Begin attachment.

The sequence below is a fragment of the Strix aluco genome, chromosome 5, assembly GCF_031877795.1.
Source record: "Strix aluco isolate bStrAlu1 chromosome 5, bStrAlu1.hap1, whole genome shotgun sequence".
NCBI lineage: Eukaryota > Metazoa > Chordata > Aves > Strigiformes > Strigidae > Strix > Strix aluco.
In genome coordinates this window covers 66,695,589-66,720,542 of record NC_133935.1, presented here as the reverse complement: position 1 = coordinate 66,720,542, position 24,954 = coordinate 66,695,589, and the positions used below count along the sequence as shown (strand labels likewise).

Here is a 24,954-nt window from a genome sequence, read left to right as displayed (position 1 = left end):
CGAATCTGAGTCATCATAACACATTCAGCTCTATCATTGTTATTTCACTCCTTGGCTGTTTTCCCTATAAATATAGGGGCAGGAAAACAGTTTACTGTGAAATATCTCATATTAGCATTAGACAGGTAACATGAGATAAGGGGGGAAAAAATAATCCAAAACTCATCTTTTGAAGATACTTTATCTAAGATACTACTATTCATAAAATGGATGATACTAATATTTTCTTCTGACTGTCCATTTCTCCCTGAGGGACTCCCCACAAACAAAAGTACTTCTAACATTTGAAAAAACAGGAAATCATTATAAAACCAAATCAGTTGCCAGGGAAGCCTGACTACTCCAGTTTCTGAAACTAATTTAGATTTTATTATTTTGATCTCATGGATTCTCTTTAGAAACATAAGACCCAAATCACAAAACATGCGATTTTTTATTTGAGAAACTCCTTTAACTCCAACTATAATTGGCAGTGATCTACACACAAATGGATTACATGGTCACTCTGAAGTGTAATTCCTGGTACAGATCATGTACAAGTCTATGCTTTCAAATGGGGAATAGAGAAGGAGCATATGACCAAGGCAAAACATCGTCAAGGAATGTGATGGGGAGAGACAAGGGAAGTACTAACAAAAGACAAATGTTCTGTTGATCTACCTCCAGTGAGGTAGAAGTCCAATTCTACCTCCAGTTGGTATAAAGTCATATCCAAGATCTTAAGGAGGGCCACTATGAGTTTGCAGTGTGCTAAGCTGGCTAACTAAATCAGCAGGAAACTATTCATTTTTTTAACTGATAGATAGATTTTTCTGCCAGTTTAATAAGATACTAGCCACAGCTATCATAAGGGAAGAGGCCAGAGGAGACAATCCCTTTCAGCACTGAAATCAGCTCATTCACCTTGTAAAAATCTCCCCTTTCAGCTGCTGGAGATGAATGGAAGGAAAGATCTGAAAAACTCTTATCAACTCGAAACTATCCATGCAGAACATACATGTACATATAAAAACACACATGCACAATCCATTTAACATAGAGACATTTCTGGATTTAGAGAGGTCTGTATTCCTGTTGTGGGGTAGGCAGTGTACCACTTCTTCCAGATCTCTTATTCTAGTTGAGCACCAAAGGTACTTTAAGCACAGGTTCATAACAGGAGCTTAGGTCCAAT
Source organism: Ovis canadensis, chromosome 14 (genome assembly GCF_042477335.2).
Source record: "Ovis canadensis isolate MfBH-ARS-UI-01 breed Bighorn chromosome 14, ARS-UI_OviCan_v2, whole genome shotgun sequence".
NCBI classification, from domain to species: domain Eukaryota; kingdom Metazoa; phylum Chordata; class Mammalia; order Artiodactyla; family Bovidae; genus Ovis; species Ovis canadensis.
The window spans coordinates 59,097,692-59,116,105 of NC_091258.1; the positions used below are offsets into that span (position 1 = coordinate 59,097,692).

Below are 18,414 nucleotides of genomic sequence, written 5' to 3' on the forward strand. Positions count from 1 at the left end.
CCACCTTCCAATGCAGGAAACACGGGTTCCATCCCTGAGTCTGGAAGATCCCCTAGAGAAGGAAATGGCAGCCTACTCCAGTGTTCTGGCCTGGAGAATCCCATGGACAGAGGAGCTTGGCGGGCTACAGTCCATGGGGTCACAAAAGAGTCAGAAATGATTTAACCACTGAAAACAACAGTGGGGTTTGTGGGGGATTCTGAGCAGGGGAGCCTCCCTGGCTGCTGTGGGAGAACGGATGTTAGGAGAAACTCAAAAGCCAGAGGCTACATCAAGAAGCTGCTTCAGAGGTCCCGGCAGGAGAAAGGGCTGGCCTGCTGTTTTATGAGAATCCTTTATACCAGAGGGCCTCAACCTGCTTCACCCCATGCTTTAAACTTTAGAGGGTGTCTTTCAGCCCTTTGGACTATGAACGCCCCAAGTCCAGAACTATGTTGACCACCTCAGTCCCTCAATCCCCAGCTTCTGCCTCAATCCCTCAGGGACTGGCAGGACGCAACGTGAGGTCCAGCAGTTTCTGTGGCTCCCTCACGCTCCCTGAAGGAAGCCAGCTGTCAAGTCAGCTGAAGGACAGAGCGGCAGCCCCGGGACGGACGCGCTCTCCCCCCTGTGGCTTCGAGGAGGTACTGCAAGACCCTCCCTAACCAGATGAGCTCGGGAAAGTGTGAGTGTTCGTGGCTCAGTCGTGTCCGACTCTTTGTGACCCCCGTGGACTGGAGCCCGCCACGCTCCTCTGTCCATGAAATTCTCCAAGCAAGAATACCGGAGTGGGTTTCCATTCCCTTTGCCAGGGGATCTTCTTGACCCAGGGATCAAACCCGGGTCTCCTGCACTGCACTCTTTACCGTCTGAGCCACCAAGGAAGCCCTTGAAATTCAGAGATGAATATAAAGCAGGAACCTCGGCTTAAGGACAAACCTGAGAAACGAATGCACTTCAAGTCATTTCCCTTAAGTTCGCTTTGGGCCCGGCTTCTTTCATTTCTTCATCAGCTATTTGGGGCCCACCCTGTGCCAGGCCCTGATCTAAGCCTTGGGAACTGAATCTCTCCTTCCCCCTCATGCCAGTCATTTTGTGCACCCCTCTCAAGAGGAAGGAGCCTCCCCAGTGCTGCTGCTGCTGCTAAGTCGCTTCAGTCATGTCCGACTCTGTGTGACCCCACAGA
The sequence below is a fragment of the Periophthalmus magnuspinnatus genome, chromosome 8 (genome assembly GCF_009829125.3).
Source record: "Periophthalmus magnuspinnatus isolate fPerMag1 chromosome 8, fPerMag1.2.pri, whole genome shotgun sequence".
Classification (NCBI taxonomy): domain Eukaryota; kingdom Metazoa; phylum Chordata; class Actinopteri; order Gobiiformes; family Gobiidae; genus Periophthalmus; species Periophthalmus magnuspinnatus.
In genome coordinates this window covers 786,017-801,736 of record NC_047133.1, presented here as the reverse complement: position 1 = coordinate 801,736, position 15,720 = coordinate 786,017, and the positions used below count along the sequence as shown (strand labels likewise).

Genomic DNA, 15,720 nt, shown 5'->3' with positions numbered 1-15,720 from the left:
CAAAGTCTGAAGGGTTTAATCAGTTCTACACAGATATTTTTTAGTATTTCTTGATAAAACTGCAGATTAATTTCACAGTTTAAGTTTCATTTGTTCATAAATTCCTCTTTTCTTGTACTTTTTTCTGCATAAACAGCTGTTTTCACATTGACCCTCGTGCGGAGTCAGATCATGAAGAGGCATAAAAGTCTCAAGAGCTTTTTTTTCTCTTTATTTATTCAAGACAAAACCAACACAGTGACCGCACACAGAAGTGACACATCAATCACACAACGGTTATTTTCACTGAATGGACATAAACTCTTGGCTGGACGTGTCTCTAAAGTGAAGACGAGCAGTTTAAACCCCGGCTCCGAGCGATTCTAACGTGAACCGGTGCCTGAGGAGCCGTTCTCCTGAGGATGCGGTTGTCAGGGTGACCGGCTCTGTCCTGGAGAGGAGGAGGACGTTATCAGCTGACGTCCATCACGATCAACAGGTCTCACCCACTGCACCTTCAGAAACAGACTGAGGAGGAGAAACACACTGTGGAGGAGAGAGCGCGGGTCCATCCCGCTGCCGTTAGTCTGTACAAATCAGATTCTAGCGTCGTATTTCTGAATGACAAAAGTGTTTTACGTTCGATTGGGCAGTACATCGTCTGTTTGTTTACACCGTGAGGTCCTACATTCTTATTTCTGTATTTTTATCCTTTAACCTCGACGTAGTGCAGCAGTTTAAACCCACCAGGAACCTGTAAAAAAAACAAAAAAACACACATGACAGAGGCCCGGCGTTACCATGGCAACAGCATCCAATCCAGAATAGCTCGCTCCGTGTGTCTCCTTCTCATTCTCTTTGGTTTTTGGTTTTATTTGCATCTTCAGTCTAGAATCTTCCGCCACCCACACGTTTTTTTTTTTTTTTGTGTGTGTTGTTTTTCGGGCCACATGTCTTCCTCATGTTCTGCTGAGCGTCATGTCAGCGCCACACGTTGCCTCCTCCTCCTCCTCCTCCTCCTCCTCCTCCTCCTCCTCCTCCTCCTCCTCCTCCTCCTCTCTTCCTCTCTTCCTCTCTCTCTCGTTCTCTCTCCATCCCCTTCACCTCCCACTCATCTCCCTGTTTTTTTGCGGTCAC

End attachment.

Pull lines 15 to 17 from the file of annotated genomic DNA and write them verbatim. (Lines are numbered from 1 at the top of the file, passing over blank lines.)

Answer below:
Classification (NCBI taxonomy): domain Eukaryota; kingdom Metazoa; phylum Chordata; class Actinopteri; order Gobiiformes; family Gobiidae; genus Periophthalmus; species Periophthalmus magnuspinnatus.
In genome coordinates this window covers 786,017-801,736 of record NC_047133.1, presented here as the reverse complement: position 1 = coordinate 801,736, position 15,720 = coordinate 786,017, and the positions used below count along the sequence as shown (strand labels likewise).

Genomic DNA, 15,720 nt, shown 5'->3' with positions numbered 1-15,720 from the left: